Photo series on cotton and exploitation

In society today, we as consumers are a part of a large, complexed, on going cycle. Our economy is driven by business which reflects the culture that exists. It is both positive and negative that our society’s premise is a business model. Consumers need various solutions for their issues or ideas for their individual needs. The freedom to exchange goods and services to receive profit which is regulated by the law seems rather fair on the surface. However, that freedom like many freedoms can be taken too far. In his photo series, Franko states that, “profit over people” is the ideology that propels some of the world’s most profitable businesses. I believe that is where it becomes an overreach as a freedom.

After reading A Glimpse at the workers who make your clothes, you remember that businesses have a social responsibility to their consumers and their workers from which they rely upon to receive profit and success. When businesses take advantage of either the consumer or the worker it constitutes hypocrisy. Exploitation lives in the holes of the law. Otis speaks out about how some large corporations are wanting to shift production to countries where wages are lower and are not protected by law. “What emerged, he said, was a story of exploitation, where the quest of corporations to find cheaper production in the globalized economy obscures the human cost”. The photos open your eyes to what you don’t physically see each and everyday but, what some corporations see, expect and normalize. This investigative journalism in this case, asks what about the lives of the employees? Are they giving more than they are receiving? What would it mean for companies to rightfully compensate their employees? What can we as consumers demand from companies who charge us and neglect their employees their compensation?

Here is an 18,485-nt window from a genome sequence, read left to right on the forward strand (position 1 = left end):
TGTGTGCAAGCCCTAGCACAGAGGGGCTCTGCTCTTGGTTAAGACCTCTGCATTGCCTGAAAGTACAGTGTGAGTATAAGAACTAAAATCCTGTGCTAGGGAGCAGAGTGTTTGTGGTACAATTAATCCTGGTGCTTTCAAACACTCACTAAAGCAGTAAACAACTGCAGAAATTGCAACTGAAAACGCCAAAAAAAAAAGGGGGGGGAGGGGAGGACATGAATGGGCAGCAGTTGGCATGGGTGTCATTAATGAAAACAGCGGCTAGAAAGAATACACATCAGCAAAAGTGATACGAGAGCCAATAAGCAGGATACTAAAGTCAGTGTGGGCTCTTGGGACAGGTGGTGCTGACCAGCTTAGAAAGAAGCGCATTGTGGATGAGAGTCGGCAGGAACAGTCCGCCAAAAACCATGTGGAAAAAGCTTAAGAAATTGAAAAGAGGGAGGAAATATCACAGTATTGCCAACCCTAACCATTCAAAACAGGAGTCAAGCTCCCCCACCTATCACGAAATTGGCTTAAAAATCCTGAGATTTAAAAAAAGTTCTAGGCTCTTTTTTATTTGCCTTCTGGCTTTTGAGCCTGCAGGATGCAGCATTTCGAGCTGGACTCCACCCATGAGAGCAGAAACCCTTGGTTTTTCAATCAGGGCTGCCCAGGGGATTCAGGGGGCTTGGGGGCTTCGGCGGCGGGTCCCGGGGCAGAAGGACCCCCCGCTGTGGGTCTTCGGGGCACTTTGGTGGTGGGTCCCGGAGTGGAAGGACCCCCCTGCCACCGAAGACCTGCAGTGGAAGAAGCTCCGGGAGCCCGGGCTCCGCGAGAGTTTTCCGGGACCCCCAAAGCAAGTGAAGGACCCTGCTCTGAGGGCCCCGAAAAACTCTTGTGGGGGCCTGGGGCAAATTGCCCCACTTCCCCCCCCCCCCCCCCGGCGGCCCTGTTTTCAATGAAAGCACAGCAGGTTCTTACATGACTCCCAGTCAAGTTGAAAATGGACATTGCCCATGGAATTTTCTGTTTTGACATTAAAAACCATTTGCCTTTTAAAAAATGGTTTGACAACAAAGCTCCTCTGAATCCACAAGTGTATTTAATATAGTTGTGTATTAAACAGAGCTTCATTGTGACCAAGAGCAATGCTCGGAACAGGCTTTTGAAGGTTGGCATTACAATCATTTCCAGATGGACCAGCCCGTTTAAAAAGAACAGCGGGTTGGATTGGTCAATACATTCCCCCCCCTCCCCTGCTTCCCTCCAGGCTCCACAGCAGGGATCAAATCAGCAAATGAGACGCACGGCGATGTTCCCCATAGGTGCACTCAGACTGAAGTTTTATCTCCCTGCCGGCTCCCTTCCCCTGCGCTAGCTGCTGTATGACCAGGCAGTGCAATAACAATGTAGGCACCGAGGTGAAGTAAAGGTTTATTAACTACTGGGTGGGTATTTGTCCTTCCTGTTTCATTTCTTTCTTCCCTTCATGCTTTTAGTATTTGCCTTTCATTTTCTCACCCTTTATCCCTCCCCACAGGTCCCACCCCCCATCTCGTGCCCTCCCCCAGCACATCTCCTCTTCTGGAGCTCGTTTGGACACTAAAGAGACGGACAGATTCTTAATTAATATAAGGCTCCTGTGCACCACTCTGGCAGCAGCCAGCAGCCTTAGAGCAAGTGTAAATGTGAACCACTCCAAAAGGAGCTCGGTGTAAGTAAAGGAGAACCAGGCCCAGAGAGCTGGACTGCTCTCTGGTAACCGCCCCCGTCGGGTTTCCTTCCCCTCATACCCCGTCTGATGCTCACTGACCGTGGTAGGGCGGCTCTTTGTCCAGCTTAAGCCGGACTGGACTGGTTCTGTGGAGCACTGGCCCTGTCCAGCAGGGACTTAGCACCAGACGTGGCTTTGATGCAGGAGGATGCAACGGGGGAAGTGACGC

The photographs definitely help the story. I think that with most physical evidence or proof we tend to compare and connect better. The photographs are also edited in a chronological order with no splash of color. The editing introduces the idea of this being an issue of the past but yet currently still remains an issue. When i see these people who work for these corporations I can’t help but think of slave labor. These employees rarely see minimum wage. From the photographs, we can clearly see that their work most certainly is not freelanced or volunteered. These workers are not being compensated fairly. These shots range from young girls and boys to older women and men who seem to be working daily within extreme conditions. They are picking, sorting, harvesting, and carrying cotton. The photos show an owner of one of the farms. Mr. Button is shown laying down waiting for his employees to begin their work. While some local factories gave workers a place to sleep, I would have to say that the reason why those people did not have places to begin with is because they are not being rightly compensated for their time. Therefore, it does not justify the factory in giving them a place to stay. These photos also explore the finished products we see at places such as Urban Outfitters in London. The pictures work well in the order they were placed because, there is cohesion.

They show you the process of the factory work step by step which strongly demonstrates how these workers are treated at various factories. I believe that Franko explored why today is much like the past. It explains why he precisely chose to make the first photo of “[a] farmer picking cotton in a field near Toussiana, in Burkina Faso, in December 2015 and the last photo being of [a] retail clothing store in London. September 2016”. The captions show different periods of time, places, and work which ultimately give the story facts. I just find it exploitative that they would sell a pair of jeans for $30 and up but will not fully compensate the workers who created those very jeans they are selling for profit.



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